Alfred G. Knudson, Jr., MD, PhD, Fellow of the AACR Academy, died July 10, 2016, at the age of 93. Knudson was a pioneering cancer researcher who is internationally recognized for his groundbreaking “two-hit” hypothesis, which helped provide the basis for our current understanding of the genetic origins of cancer.
Knudson, AACR member since 1976, was distinguished scientist and senior advisor to the president at Fox Chase Cancer Center in Philadelphia, where he served in various leadership positions throughout his career.
Knudson was a world-renowned cancer geneticist and physician who treated children with retinoblastoma. In 1971, after years of observing and treating children with this rare type of cancer, he proposed the two-hit hypothesis to explain the relationship between the hereditary and nonhereditary forms of the disease. The hypothesis predicted that retinoblastoma would develop only if both copies of a key gene are lost, or are inactivated and unable to function. Thus, it predicted the existence of tumor-suppressor genes, which can suppress cancer cell growth.
At the time Knudson proposed the hypothesis, it was based on statistical models he had developed. Five years later, he mapped the retinoblastoma susceptibility gene to chromosome band 13q14. This work laid the foundation for the eventual cloning of RB1, the first tumor-suppressor gene, a decade later, once the molecular technologies needed for gene cloning had become available.
The now-confirmed two-hit hypothesis advanced understanding of the genetic mutations that turn normal cells into cancer cells. It also guided the work of many geneticists and molecular biologists over the years and provided powerful insights into the development of cancer that continue to hold implications for both cancer treatment and prevention.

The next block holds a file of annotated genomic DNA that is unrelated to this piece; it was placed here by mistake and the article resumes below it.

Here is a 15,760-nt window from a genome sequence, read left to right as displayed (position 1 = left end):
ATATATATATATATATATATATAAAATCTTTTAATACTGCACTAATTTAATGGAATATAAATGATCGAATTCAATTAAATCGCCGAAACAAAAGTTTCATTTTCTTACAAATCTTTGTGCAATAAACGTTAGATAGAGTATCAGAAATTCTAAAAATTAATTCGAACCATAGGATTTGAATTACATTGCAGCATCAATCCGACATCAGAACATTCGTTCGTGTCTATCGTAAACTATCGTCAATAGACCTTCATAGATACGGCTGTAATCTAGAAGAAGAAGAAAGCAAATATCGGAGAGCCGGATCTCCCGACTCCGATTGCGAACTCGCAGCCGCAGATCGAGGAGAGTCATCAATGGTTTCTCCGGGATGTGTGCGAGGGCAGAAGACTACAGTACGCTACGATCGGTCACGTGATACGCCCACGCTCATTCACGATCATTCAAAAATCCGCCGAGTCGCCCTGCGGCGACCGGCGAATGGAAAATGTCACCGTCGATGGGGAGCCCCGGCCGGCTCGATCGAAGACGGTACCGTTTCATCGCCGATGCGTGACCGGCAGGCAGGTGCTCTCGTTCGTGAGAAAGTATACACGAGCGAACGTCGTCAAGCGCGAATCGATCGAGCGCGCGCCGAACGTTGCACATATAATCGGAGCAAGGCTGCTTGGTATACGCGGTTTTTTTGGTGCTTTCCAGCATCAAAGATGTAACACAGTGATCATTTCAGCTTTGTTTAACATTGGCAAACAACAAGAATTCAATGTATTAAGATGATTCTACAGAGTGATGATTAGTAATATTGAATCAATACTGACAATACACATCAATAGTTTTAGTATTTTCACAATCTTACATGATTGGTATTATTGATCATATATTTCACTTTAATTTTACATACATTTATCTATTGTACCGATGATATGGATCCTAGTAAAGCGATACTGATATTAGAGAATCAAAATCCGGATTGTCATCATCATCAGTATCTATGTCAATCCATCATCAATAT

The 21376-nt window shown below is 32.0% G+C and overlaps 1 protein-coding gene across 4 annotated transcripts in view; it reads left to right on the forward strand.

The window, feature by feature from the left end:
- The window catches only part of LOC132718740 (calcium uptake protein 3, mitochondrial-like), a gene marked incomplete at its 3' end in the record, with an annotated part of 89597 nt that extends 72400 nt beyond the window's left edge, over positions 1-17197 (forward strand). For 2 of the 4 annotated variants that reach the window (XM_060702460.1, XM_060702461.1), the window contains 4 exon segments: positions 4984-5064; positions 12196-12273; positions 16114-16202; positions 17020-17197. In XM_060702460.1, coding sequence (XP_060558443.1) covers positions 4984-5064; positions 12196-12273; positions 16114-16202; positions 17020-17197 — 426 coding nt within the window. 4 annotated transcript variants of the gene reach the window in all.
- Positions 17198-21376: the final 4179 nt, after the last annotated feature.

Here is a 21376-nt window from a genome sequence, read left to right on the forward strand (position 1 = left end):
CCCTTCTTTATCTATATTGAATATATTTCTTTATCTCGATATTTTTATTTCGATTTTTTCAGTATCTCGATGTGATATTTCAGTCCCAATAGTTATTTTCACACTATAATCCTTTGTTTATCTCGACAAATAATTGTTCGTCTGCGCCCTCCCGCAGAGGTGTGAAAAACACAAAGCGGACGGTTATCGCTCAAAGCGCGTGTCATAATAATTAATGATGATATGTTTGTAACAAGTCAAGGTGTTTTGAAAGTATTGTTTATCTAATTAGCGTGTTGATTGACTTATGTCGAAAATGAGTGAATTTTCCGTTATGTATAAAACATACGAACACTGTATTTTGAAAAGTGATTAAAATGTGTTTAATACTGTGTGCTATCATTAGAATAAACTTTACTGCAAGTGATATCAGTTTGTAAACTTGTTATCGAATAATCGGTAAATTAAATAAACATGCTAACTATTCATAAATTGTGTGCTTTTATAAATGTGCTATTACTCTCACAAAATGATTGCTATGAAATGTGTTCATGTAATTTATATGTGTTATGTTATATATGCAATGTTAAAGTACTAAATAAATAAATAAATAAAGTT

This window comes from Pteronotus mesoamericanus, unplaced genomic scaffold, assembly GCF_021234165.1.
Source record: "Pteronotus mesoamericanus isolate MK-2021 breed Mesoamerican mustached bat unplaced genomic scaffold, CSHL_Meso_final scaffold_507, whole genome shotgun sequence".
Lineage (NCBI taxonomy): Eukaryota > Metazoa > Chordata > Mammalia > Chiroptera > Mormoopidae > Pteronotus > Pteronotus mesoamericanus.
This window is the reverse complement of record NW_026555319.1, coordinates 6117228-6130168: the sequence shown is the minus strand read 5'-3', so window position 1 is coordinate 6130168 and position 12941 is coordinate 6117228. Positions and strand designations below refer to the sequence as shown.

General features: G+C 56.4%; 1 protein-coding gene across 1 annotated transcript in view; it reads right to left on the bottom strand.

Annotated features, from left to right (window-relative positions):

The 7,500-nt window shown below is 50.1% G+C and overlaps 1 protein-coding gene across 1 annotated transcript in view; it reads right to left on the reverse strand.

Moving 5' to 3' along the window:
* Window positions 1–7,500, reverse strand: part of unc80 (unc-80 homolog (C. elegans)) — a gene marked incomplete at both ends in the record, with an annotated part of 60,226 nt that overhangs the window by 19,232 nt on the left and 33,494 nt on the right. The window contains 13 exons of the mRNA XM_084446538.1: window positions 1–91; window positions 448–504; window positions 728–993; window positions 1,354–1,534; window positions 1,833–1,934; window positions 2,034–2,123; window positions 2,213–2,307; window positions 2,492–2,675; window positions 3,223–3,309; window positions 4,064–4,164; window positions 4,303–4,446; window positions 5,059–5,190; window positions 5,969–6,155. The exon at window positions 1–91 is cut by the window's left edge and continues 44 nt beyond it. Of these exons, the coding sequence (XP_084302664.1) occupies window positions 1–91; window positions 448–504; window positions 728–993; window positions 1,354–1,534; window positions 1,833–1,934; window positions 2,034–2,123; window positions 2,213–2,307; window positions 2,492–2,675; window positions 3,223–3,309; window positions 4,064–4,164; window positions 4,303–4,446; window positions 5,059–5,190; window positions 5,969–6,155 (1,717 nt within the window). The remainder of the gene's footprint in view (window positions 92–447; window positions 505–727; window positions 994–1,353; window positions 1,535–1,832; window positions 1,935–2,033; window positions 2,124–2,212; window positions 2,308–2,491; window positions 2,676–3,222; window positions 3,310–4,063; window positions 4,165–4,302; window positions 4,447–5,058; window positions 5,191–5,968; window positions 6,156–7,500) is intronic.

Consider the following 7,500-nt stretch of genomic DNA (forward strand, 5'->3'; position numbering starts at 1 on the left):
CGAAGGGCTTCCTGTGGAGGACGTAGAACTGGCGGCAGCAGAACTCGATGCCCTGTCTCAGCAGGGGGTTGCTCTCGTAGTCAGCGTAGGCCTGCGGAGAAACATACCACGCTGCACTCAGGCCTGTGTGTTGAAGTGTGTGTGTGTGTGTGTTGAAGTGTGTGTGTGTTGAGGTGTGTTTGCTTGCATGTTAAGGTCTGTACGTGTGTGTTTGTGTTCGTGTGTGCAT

Knudson’s scientific accomplishments have been widely recognized. He was the recipient of the Charles S. Mott General Motors Cancer Research Foundation Prize in 1988, the American Cancer Society Medal of Honor in 1989, the Canada Gairdner International Award in 1997, the Albert Lasker Award for Clinical Medical Research in 1998, the Distinguished Career Award from the American Society of Pediatric Hematology/Oncology in 1999, the Kyoto Prize in 2004, the Bristol-Myers Squibb Freedom to Discover Award for Distinguished Achievement in Cancer Research in 2005, and the AACR Lifetime Achievement Award in 2005. Knudson was elected a member of the National Academy of Sciences in 1992 and an inaugural Fellow of the AACR Academy in 2013.
In addition to his academic and research contributions, Knudson was an active member of the AACR, serving as associate editor of Cancer Research from 1985 to 2000 and on the editorial board of Cancer Epidemiology, Biomarkers & Prevention from 1991 to 1998. Additionally, he was a member of the 2012 AACR Award for Lifetime Achievement in Cancer Research Committee.
Born in Los Angeles, Aug. 9, 1922, Knudson received his medical degree at Columbia University in New York and his doctorate in biochemistry and genetics at the California Institute of Technology in Pasadena. He was a senior member of the scientific research staff at Fox Chase Cancer Center since 1976, including serving as director of the Fox Chase Institute for Cancer Research from 1976 until 1982, president of Fox Chase Cancer Center from 1980 to 1982, and scientific director of the cancer center from 1982 to 1983.
Knudson is survived by his wife, Anna Meadows, emeritus member of the AACR and emeritus professor of pediatrics and medicine at the Perelman School of Medicine at the University of Pennsylvania, six children and stepchildren, 10 grandchildren and step grandchildren, and two great grandchildren.